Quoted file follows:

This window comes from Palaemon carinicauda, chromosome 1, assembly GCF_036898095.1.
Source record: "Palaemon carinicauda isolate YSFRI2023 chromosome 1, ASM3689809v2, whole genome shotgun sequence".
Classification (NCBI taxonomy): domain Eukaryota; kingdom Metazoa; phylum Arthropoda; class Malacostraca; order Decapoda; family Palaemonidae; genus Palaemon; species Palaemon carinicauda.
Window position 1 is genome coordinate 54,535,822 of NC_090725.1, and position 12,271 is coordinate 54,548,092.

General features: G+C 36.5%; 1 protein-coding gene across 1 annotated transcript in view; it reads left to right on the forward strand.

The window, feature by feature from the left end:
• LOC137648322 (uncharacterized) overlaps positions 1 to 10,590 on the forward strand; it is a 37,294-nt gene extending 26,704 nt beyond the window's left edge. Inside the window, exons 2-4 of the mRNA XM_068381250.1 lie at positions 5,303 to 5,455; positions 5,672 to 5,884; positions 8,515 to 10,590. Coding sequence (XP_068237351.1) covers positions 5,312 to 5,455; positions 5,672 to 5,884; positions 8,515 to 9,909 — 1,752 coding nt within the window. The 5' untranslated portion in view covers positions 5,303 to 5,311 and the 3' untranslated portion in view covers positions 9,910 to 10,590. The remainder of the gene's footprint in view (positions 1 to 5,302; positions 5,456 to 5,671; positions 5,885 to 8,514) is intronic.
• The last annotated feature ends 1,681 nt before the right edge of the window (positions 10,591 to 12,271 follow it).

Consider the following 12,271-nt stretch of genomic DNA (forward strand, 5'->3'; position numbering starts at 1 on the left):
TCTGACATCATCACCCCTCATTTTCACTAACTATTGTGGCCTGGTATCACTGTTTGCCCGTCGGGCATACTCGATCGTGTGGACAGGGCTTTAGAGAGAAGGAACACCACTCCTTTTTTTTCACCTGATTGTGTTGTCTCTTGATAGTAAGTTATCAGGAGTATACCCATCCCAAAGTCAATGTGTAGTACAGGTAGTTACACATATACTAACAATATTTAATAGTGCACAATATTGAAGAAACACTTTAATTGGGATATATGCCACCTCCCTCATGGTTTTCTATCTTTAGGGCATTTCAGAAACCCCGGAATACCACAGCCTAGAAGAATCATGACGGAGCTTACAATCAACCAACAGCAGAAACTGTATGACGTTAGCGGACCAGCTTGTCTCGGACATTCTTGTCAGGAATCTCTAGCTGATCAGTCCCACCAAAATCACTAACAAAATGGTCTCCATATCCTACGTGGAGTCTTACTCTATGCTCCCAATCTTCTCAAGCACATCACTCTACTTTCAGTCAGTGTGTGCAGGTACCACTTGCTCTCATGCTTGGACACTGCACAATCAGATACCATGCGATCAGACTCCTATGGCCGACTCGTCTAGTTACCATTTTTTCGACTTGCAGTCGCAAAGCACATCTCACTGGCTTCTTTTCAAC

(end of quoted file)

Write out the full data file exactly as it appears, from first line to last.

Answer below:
This window comes from Palaemon carinicauda, chromosome 1, assembly GCF_036898095.1.
Source record: "Palaemon carinicauda isolate YSFRI2023 chromosome 1, ASM3689809v2, whole genome shotgun sequence".
Classification (NCBI taxonomy): domain Eukaryota; kingdom Metazoa; phylum Arthropoda; class Malacostraca; order Decapoda; family Palaemonidae; genus Palaemon; species Palaemon carinicauda.
Window position 1 is genome coordinate 54,535,822 of NC_090725.1, and position 12,271 is coordinate 54,548,092.

General features: G+C 36.5%; 1 protein-coding gene across 1 annotated transcript in view; it reads left to right on the forward strand.

The window, feature by feature from the left end:
• LOC137648322 (uncharacterized) overlaps positions 1 to 10,590 on the forward strand; it is a 37,294-nt gene extending 26,704 nt beyond the window's left edge. Inside the window, exons 2-4 of the mRNA XM_068381250.1 lie at positions 5,303 to 5,455; positions 5,672 to 5,884; positions 8,515 to 10,590. Coding sequence (XP_068237351.1) covers positions 5,312 to 5,455; positions 5,672 to 5,884; positions 8,515 to 9,909 — 1,752 coding nt within the window. The 5' untranslated portion in view covers positions 5,303 to 5,311 and the 3' untranslated portion in view covers positions 9,910 to 10,590. The remainder of the gene's footprint in view (positions 1 to 5,302; positions 5,456 to 5,671; positions 5,885 to 8,514) is intronic.
• The last annotated feature ends 1,681 nt before the right edge of the window (positions 10,591 to 12,271 follow it).

Consider the following 12,271-nt stretch of genomic DNA (forward strand, 5'->3'; position numbering starts at 1 on the left):
TCTGACATCATCACCCCTCATTTTCACTAACTATTGTGGCCTGGTATCACTGTTTGCCCGTCGGGCATACTCGATCGTGTGGACAGGGCTTTAGAGAGAAGGAACACCACTCCTTTTTTTTCACCTGATTGTGTTGTCTCTTGATAGTAAGTTATCAGGAGTATACCCATCCCAAAGTCAATGTGTAGTACAGGTAGTTACACATATACTAACAATATTTAATAGTGCACAATATTGAAGAAACACTTTAATTGGGATATATGCCACCTCCCTCATGGTTTTCTATCTTTAGGGCATTTCAGAAACCCCGGAATACCACAGCCTAGAAGAATCATGACGGAGCTTACAATCAACCAACAGCAGAAACTGTATGACGTTAGCGGACCAGCTTGTCTCGGACATTCTTGTCAGGAATCTCTAGCTGATCAGTCCCACCAAAATCACTAACAAAATGGTCTCCATATCCTACGTGGAGTCTTACTCTATGCTCCCAATCTTCTCAAGCACATCACTCTACTTTCAGTCAGTGTGTGCAGGTACCACTTGCTCTCATGCTTGGACACTGCACAATCAGATACCATGCGATCAGACTCCTATGGCCGACTCGTCTAGTTACCATTTTTTCGACTTGCAGTCGCAAAGCACATCTCACTGGCTTCTTTTCAAC